Know What You’re Buying…for Computer Service Contracts as Well as Security and Privacy Products

This morning I was watching Good Morning America (GMA) with my sons before they left for school. Noah said, “Hey, they’re talking about my computer!”

Noah has a Dell laptop, and loves it. However, it is his second Dell; we only had his first one for 1 day because it was a major lemon. I stopped documenting the list of problems after problem #25. However, I called Dell, and since we had just received it, they dispatched a box overnight, we sent the lemon back to them, and they sent us a completely different, new, perfectly-working computer within two days. No cost to us; but major inconvenience to a little boy who had gotten the laptop for his 9th birthday and was anxious to use it as soon as possible.
At the time I arranged for the return the Dell folks encouraged me to purchase “in home” tech support; around $300 per year. I turned them down because I have a little shop I use for the (thankfully) rare tech problems I experience that I cannot get fixed on my own. However, the Dell customer service person did make it sound tempting…promising that someone would come right to my house to fix the Dell if there were any problems. Considering I live out in the country, that drive into town to fix a computer is time lost from other things I’d rather, or should, be doing.
The GMA story featured a “67-year-old retiree” who purchased the “in home” support plan, also believing from the pitch that technicians would actually come into her home.

“Barbara Williams, a 67-year-old retiree who runs a crochet club from her computer, paid Dell for an “in-home” service plan that can cost up to $300. When her computer broke down, she called Dell thinking a technician would come to her home to fix it. Instead, the technician at the other end of the line told her to dissect her computer on her own.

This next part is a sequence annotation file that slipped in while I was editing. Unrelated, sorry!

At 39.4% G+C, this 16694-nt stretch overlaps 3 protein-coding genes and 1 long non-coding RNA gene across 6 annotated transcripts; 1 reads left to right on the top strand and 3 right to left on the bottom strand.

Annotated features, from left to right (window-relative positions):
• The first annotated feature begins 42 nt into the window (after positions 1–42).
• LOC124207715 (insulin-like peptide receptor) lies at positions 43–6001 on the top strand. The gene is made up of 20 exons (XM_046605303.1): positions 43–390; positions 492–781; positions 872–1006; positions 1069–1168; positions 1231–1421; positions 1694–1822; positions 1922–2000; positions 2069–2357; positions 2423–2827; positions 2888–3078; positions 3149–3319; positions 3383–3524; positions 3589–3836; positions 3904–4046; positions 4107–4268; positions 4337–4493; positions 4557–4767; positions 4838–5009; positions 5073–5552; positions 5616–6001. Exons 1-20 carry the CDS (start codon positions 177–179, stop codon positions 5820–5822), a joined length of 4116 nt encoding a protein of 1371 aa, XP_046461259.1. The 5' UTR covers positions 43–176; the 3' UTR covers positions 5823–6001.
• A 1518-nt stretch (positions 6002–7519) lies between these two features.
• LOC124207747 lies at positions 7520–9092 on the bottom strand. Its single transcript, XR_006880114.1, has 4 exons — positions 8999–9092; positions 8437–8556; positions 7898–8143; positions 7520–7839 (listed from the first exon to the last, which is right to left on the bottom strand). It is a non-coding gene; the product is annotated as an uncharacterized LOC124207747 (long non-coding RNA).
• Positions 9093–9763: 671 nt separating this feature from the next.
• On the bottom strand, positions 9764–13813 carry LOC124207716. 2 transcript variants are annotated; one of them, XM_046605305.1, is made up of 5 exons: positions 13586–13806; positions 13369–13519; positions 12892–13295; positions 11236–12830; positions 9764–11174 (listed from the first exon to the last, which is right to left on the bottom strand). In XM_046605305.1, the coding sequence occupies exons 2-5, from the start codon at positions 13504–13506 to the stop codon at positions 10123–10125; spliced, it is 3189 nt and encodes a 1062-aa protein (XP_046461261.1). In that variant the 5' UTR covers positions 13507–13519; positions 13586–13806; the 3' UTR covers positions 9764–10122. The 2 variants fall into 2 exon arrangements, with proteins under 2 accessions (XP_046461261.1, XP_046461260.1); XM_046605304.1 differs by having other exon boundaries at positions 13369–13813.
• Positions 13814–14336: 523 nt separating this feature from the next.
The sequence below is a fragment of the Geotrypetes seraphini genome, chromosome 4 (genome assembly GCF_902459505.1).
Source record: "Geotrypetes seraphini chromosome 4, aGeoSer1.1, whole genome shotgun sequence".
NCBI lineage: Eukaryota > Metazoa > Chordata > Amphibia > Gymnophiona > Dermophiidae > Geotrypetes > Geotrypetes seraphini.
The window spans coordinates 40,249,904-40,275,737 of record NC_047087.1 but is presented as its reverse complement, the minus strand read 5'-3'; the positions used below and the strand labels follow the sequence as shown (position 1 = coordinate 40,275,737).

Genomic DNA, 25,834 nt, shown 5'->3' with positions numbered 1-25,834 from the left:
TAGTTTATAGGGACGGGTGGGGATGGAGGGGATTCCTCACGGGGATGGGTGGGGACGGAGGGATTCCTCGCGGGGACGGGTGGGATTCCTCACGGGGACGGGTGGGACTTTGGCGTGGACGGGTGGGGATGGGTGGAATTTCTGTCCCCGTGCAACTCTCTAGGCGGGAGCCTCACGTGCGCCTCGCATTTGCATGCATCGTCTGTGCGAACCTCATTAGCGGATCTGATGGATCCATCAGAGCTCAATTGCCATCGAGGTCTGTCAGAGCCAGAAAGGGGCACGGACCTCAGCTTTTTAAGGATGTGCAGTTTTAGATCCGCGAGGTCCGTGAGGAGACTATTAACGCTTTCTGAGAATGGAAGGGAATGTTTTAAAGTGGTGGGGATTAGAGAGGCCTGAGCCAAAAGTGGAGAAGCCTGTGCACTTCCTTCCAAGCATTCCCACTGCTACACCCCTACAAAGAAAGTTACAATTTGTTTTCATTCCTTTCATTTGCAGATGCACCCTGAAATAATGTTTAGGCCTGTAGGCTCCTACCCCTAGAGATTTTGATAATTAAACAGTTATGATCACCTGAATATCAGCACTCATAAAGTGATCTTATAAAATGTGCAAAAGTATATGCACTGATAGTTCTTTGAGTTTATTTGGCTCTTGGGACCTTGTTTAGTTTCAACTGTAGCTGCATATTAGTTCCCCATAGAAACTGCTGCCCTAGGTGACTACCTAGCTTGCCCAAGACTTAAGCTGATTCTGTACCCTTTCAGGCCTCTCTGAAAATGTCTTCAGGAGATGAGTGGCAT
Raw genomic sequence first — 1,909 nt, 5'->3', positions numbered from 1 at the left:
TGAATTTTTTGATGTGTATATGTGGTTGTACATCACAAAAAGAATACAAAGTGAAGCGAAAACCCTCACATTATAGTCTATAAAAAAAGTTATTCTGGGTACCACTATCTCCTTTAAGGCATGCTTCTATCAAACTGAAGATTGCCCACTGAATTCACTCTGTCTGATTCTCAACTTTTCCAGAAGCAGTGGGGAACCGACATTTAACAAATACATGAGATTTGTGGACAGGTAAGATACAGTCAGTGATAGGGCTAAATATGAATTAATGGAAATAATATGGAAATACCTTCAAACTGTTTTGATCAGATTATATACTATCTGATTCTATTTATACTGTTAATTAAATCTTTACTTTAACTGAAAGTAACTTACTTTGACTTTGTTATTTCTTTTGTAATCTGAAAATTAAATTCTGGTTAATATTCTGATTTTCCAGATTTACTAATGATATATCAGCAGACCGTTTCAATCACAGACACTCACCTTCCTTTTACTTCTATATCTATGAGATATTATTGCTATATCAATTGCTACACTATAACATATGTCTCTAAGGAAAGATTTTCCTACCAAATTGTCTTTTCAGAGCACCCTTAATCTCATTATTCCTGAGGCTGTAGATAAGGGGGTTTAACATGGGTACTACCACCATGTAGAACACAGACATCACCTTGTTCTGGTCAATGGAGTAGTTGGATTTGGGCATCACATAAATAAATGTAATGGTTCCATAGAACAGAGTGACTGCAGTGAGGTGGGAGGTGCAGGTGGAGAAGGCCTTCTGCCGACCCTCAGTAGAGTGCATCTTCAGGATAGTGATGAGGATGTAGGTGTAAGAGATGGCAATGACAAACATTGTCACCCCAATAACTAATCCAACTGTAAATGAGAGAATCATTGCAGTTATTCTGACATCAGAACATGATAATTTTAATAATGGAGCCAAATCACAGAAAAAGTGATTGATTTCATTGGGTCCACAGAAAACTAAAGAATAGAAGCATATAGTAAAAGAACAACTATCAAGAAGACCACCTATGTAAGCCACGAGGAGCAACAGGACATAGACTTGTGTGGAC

“The guy told me to open my computer. And I said, ‘For what?’ He said, ‘Well, you have to find the memory. I think it’s a memory problem.’ And I said, ‘I don’t know what memory looks like!,'” Williams said.
“He says, ‘Well you have to troubleshoot.’ I said, ‘No I don’t. I said I don’t know what I’m looking at. I don’t know what’s wrong with this thing. I paid for in-home service.'”
Williams said she waited six weeks before a technician came to her home.
The suit also says Dell Financial Services enticed consumers with offers of “no interest” financing when in fact very few shoppers — even those with good credit history — actually qualified. And the suit says some people who thought they were getting zero percent financing ended up paying more than 20 percent. Over time, that can more than double the cost of a computer.”

Yes…the “in home” suppport was actually having a technician *CALL* you at your home to tell *YOU* how to fix the problem yourself, with your own two hands, using your own time, and with your own tools.
The New York state AG filed a lawsuit against Dell, “accusing the company of deceptive, fraudulent and illegal business practices.”
I never saw the fine print of the hard copy contract for the service, but I know the customer service person who talked to me sure made it sound like the service would “bring a technician right to your home” to resolve any problem with the computer.
Dell isn’t the only company using deceptive, fraudulent and downright illegal business practices to try and sell their products and services. There are a great many information security and privacy product vendors making outlandish claims for what their products can do.
In the past few months I’ve had several vendors send me unsolicited emails telling me about their products that would “guarantee compliance” or “solve all a company’s privacy concerns.”
C’mon folks! Do you really think I just fell off the turnip truck? Then, what really makes smoke come out of my ears is when they send me snippy follow-up email messages *telling me* to respond to their initial unsolicited directive for me to go to their site and spend my time listening to their webcasts, reading their papers, or calling them to learn how they can help me. Such demands do not engender warm fuzzies.
Information security and privacy practitioners, be on the lookout for unrealistic claims about what a product can do. I’ve said it before and I’ll say it again…probably many, many times; technology solutions ALONE cannot address all your information security, privacy and compliance challenges, problems or goals, and never will be able to. There will always be a significant human factor involved.
Someday perhaps we will see a GMA piece showing an upset CISO or CPO who got duped by a vendor’s outlandish claims, along with a state AG, or the FTC, putting the kibosh on the vendor because of their deceptive, fraudulent and illegal business practices.

Tags: , , , , , , ,

Leave a Reply